Monday, August 12, 2019

Tomás Is Loose In Kentucky

My Spanish friend Tomás is in his first few days in Kentucky.  He's a wicked artist, particularly when he's doing caricatures.

We met in 2010 when he left a comment on this post about Exit Glacier and we connected before he and his family returned to Spain. Here's a post with pictures of Tómas and his family and his great kids book Salfón:  El limpiodor de tejados.

His wife will be teaching science (I think)  in a Spanish language high school program in Lexington.  And I'm sure Tómas will be drawing.  In fact he sent me his first US drawing.

I did mention that while he is visiting in Kentucky, he would surely be drawing McConnell.  Let's see how his take on the senior Senator from Kentucky evolves over the year.

Meanwhile I picked up a second book on Peron at the library today - Perón and the enigmas of Argentina by Robert D. Crassweller. This one starts out trying to capture who Perón was by looking at the many long term cultural influences.  One of them is "the heritage of Castille" which he traces to 1492 when the Moors left and the Reconquest.

"That long and arduous crusade had deeply marked the Castilian character and personality.  Society was pastoral and had lived by war for centuries, disdaining lesser and demeaning pursuits such as commerce.  A powerful and authoritarian state emerged, energized by effective government.  The parliament of Castile, the Cortes, lacked the power of the purse and soon languished.  Royal power, resolutely exercised, curtailed any political role for the aristocracy, which contented itself with social privilege, and there was no significant challenge from below.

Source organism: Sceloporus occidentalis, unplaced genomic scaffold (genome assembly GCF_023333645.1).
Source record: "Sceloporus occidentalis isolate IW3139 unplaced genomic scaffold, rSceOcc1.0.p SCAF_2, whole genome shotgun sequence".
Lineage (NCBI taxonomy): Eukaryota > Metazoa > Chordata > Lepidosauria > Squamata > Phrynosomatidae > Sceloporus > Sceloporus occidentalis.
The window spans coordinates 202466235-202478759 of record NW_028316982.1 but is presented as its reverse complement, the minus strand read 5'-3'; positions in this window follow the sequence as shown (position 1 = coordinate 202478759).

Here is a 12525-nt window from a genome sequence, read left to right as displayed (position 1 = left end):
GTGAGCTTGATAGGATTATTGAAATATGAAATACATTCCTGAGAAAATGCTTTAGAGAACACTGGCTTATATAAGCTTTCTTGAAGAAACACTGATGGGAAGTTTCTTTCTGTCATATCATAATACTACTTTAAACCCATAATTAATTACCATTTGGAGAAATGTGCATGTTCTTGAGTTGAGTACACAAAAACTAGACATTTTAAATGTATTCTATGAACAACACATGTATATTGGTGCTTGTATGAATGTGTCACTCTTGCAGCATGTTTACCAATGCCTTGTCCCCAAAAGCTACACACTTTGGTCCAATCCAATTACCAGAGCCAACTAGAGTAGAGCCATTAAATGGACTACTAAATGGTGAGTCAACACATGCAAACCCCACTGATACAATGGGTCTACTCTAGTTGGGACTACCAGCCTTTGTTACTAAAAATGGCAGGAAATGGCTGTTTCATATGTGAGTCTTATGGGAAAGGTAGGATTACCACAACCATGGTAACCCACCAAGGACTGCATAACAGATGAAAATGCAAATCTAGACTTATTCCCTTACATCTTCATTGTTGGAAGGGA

Freedom in the Anglo-Saxon sense of the world was not a product of these tendencies, but that implies neither tyranny nor misrule  All the monarchs of the age were popular and intuitively sensitive to public moods and aspirations.  Thus royal authority was willingly accepted and viewed as consistent with freedom and liberty.  Absolutism, tied to religious values, was not seen as tyranny, since individual rights and dignity were protected." (pp. 24-25)
I'm just quoting, not saying it's accurate.  It's certainly simplistic, as a short synopsis like this must be.  After all, the subjects of the religious persecution - non-Catholics, particularly Jews - didn't have their rights and dignity protected and probably would disagree.

What I found particularly interesting was a description of the Spanish state and church ruled a much different culture than that in northern Europe.

"The State had never known feudalism in the the northern European sense of a system with centers of politics power apart from, and often in opposition to, the royal authority.  There had been no Magna Carta inSpain, no warlike barons jealously and successfully protecting their local powers, no system of courts enforcing laws that did not originate with the king's justice.  The Church was the Church of the Counter-Reformation, necessarily broad and pluralistic in many respects, a palace of many chambers, but nowhere in it had there been any experience in sharing of the power that was tightly consolidated in the successors of St. Peter.